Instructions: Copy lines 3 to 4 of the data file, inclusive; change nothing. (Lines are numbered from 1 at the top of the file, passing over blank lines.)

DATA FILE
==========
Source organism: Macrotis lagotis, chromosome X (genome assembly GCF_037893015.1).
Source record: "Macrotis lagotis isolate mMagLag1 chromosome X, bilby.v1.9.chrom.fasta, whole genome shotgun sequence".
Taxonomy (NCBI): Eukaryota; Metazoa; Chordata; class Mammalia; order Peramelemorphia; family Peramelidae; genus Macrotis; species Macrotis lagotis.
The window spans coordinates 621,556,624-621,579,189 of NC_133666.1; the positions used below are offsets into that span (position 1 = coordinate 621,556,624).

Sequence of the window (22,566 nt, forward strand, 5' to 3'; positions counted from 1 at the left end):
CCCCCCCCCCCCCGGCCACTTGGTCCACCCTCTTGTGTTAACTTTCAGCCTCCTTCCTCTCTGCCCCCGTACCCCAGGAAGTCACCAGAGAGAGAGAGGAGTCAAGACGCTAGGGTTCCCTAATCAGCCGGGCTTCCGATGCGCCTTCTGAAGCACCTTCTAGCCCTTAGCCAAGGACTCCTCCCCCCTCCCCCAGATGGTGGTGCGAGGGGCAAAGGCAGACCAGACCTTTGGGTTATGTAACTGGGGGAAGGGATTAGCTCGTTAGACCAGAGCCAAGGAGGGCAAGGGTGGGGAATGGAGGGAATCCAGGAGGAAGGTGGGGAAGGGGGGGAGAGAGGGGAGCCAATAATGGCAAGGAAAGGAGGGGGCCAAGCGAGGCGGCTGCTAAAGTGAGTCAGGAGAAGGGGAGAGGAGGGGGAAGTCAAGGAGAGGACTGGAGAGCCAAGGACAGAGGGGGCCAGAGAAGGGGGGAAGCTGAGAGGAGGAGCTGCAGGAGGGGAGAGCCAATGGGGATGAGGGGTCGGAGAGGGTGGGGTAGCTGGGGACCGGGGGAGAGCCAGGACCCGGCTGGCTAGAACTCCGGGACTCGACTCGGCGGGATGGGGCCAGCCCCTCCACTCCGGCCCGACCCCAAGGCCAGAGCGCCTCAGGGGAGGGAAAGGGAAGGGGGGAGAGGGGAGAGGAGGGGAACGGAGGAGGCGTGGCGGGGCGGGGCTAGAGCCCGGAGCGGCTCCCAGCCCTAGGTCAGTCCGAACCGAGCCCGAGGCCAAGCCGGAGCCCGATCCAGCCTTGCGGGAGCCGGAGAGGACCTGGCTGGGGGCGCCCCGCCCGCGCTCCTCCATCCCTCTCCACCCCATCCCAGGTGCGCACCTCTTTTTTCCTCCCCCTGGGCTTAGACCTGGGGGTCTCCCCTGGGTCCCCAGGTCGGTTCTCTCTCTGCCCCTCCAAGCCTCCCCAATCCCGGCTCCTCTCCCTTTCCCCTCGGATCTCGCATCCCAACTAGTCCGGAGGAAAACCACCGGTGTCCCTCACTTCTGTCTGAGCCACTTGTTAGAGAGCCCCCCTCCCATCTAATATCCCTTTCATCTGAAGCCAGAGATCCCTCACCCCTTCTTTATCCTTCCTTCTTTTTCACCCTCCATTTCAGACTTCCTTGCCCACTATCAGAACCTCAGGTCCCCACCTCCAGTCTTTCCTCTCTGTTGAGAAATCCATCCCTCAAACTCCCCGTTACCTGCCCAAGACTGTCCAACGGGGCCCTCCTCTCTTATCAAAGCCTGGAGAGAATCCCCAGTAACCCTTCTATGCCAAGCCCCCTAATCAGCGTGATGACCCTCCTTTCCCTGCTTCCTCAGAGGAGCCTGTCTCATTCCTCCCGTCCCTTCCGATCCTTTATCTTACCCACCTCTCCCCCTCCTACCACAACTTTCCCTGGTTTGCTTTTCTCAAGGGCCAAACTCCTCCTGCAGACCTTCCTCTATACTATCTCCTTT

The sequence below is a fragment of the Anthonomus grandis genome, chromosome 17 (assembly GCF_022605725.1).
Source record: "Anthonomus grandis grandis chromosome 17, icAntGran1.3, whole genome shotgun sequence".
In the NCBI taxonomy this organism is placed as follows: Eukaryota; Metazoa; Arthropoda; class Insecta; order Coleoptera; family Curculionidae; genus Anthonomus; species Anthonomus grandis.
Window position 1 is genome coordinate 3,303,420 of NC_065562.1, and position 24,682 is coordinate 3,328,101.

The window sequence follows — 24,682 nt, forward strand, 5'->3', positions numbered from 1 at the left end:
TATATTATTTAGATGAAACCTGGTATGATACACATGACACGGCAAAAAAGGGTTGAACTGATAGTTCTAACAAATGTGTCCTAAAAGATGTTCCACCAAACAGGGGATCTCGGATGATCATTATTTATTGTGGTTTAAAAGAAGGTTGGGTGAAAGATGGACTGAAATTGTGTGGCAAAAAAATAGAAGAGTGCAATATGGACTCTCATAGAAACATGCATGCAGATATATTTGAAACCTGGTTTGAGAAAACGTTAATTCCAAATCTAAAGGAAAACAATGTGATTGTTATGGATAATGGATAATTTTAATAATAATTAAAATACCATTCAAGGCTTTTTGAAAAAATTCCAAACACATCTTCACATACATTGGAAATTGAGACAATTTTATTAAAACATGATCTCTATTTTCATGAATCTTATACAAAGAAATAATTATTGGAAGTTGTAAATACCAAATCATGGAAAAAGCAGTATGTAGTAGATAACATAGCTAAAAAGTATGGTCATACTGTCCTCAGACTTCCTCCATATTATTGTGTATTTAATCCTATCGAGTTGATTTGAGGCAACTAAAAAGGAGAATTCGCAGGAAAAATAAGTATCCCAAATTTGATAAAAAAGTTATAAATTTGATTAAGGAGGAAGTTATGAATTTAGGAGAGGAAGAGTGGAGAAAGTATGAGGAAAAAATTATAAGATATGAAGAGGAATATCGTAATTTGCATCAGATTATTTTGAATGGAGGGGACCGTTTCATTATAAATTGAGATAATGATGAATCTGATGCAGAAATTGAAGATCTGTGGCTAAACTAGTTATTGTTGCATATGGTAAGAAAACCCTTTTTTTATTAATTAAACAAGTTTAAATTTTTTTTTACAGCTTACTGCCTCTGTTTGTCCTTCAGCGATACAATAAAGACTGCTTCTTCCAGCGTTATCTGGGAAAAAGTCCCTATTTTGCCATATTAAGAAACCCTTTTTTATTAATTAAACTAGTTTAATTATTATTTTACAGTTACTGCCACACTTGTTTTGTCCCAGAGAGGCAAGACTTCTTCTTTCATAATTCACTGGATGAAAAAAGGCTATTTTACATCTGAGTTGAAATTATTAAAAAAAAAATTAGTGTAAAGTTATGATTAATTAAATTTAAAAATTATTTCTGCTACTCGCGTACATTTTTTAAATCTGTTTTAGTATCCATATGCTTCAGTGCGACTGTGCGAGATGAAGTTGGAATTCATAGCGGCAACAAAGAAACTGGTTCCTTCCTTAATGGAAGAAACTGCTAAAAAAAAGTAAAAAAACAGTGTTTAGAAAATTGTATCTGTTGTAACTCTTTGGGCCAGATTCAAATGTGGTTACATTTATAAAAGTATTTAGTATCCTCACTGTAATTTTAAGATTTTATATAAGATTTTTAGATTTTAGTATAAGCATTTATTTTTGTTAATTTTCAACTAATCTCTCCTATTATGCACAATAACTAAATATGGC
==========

Taxonomy (NCBI): Eukaryota; Metazoa; Chordata; class Mammalia; order Peramelemorphia; family Peramelidae; genus Macrotis; species Macrotis lagotis.
The window spans coordinates 621,556,624-621,579,189 of NC_133666.1; the positions used below are offsets into that span (position 1 = coordinate 621,556,624).